Late last week, just a few days before Rona Inc. went public with Lowe’s takeover offer, the retailer’s stock shot higher.
On July 26, the very same day that Rona told Lowe’s ‘thanks, but no thanks,’ about 4 million of its shares traded on the Toronto Stock Exchange, marking its second-highest single daily volume in 2012. The company’s stock then popped, climbing about 7 per cent before the big news Tuesday morning.
Any skeptic would think this looks pretty suspicious.
But it turns out that there’s a decent chance the activity wasn’t the result of someone positioning based on inside information. And the stock’s ascendance afterward was probably the result of people speculating once they saw a big order they knew nothing about.
By all means, a 4 million share order for Rona – totalling about 3 per cent of its outstanding shares – is big, but traders say the activity was likely the result of what they call a ‘derivative print,’ which means the stock was bought and sold as part of a swap contract.
In Canada, it’s common to see low-dividend, easy to borrow stocks like Rona as part of a basket of stocks that are bundled to create products such as total return swaps. Although these swaps have expiry dates, they are often rolled over again because the client wants to continue the swap, often for tax purposes. When that happens, the shares are bought and sold, but never really change hands.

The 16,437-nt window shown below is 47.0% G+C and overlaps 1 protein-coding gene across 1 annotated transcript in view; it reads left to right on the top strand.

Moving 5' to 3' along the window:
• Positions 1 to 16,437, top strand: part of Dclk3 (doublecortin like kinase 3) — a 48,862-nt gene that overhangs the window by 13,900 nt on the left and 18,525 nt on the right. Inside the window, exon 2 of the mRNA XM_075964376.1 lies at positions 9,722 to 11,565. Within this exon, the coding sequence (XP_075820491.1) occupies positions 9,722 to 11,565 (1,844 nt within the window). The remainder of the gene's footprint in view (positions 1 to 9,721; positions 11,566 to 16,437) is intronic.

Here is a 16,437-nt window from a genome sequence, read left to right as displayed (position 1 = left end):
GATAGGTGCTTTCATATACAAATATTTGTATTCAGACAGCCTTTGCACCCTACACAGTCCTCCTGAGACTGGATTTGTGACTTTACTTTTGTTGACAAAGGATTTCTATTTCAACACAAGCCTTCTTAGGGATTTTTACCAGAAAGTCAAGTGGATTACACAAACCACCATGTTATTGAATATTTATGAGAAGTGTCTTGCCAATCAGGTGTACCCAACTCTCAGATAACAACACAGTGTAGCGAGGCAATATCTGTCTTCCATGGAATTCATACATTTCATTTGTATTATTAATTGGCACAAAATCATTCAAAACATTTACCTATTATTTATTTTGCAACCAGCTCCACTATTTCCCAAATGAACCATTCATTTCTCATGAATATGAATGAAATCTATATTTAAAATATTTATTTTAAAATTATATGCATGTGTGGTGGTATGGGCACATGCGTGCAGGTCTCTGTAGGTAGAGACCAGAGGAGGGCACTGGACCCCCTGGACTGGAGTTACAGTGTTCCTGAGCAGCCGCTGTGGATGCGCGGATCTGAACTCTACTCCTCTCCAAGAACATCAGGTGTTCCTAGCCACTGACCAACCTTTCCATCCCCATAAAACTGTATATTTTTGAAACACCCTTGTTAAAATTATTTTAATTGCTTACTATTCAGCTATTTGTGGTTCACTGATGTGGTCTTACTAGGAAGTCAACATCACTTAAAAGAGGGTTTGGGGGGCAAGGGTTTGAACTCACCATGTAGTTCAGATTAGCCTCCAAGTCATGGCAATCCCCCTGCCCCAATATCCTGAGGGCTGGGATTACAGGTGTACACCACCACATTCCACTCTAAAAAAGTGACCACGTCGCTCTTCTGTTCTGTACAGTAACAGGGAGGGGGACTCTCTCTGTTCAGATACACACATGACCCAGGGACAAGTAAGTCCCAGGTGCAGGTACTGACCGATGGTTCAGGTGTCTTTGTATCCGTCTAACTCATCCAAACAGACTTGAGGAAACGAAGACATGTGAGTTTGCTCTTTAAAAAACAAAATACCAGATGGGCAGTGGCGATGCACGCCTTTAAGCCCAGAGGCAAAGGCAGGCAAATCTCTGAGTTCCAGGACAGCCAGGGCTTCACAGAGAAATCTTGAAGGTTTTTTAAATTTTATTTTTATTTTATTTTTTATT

Rona’s big trade last Thursday was facilitated by BMO Nesbitt Burns, according to Bloomberg, and it just so happens that about 10 other names, including Teck Resources and CGI Group also had bigger than normal trading activity coming out of BMO that day – likely because they were part of the same basket. The trades also all went through right when the market opened at 9:30, and it would be rare to see a big, non-derivative trade executed the second the market opens.
Plus, keep in mind that anyone who was trading on inside information would want to hide their activity, rather than put it on display in a massive order that everybody else saw.
Assuming this is true, the rising stock price after the big trade likely occurred because people were following what they assumed was a herd. In Canada, derivative prints for things like swap contracts look just like a regular stock trade to the average user, so someone who didn’t know better could assume it was stock changing hands rather than a swap contract expiring.
However, there’s always the chance that this could be some sort of foul play, and the regulators will look into it. The Investment Industry Regulatory Organization of Canada couldn’t provide much comment, but a spokesperson said that “it is standard practice for IIROC to review trading activity preceding the announcement of a takeover bid or other material disclosure.”